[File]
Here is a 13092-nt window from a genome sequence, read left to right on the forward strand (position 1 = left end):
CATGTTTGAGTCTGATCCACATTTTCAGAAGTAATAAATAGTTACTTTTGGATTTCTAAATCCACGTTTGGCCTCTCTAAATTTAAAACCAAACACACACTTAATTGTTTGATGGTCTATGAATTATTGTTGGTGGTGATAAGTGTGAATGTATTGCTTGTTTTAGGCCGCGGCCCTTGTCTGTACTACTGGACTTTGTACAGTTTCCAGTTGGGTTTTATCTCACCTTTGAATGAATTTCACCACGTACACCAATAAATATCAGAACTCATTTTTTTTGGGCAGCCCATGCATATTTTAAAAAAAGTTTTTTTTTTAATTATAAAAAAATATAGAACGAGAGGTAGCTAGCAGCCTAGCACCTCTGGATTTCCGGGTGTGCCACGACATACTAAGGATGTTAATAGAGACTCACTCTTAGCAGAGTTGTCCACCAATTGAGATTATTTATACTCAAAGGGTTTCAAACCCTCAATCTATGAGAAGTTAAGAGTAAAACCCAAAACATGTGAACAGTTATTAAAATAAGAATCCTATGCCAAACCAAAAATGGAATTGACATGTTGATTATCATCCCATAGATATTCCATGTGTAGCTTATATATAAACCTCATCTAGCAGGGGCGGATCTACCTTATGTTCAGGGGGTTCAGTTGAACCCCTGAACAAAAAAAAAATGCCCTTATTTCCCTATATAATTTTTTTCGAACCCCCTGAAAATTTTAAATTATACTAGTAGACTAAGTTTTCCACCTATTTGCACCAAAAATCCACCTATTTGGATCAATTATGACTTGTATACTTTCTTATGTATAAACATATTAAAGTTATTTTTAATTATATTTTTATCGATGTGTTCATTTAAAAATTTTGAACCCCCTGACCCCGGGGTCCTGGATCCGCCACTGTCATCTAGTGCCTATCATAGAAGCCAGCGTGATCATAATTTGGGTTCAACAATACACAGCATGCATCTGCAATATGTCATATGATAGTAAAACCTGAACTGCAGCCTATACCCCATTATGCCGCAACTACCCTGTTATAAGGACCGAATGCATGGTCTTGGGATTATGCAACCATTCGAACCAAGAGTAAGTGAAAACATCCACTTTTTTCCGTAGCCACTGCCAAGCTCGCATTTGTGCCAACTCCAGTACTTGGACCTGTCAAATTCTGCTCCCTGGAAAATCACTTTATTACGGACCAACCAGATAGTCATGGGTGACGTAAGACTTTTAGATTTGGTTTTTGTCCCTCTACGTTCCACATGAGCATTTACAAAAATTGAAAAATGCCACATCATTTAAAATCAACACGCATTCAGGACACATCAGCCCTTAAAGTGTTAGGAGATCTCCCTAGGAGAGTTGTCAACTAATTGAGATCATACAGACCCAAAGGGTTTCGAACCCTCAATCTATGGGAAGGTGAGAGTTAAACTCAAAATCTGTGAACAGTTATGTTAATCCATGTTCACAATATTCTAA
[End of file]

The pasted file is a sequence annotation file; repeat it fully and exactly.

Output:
Here is a 13092-nt window from a genome sequence, read left to right on the forward strand (position 1 = left end):
CATGTTTGAGTCTGATCCACATTTTCAGAAGTAATAAATAGTTACTTTTGGATTTCTAAATCCACGTTTGGCCTCTCTAAATTTAAAACCAAACACACACTTAATTGTTTGATGGTCTATGAATTATTGTTGGTGGTGATAAGTGTGAATGTATTGCTTGTTTTAGGCCGCGGCCCTTGTCTGTACTACTGGACTTTGTACAGTTTCCAGTTGGGTTTTATCTCACCTTTGAATGAATTTCACCACGTACACCAATAAATATCAGAACTCATTTTTTTTGGGCAGCCCATGCATATTTTAAAAAAAGTTTTTTTTTTAATTATAAAAAAATATAGAACGAGAGGTAGCTAGCAGCCTAGCACCTCTGGATTTCCGGGTGTGCCACGACATACTAAGGATGTTAATAGAGACTCACTCTTAGCAGAGTTGTCCACCAATTGAGATTATTTATACTCAAAGGGTTTCAAACCCTCAATCTATGAGAAGTTAAGAGTAAAACCCAAAACATGTGAACAGTTATTAAAATAAGAATCCTATGCCAAACCAAAAATGGAATTGACATGTTGATTATCATCCCATAGATATTCCATGTGTAGCTTATATATAAACCTCATCTAGCAGGGGCGGATCTACCTTATGTTCAGGGGGTTCAGTTGAACCCCTGAACAAAAAAAAAATGCCCTTATTTCCCTATATAATTTTTTTCGAACCCCCTGAAAATTTTAAATTATACTAGTAGACTAAGTTTTCCACCTATTTGCACCAAAAATCCACCTATTTGGATCAATTATGACTTGTATACTTTCTTATGTATAAACATATTAAAGTTATTTTTAATTATATTTTTATCGATGTGTTCATTTAAAAATTTTGAACCCCCTGACCCCGGGGTCCTGGATCCGCCACTGTCATCTAGTGCCTATCATAGAAGCCAGCGTGATCATAATTTGGGTTCAACAATACACAGCATGCATCTGCAATATGTCATATGATAGTAAAACCTGAACTGCAGCCTATACCCCATTATGCCGCAACTACCCTGTTATAAGGACCGAATGCATGGTCTTGGGATTATGCAACCATTCGAACCAAGAGTAAGTGAAAACATCCACTTTTTTCCGTAGCCACTGCCAAGCTCGCATTTGTGCCAACTCCAGTACTTGGACCTGTCAAATTCTGCTCCCTGGAAAATCACTTTATTACGGACCAACCAGATAGTCATGGGTGACGTAAGACTTTTAGATTTGGTTTTTGTCCCTCTACGTTCCACATGAGCATTTACAAAAATTGAAAAATGCCACATCATTTAAAATCAACACGCATTCAGGACACATCAGCCCTTAAAGTGTTAGGAGATCTCCCTAGGAGAGTTGTCAACTAATTGAGATCATACAGACCCAAAGGGTTTCGAACCCTCAATCTATGGGAAGGTGAGAGTTAAACTCAAAATCTGTGAACAGTTATGTTAATCCATGTTCACAATATTCTAA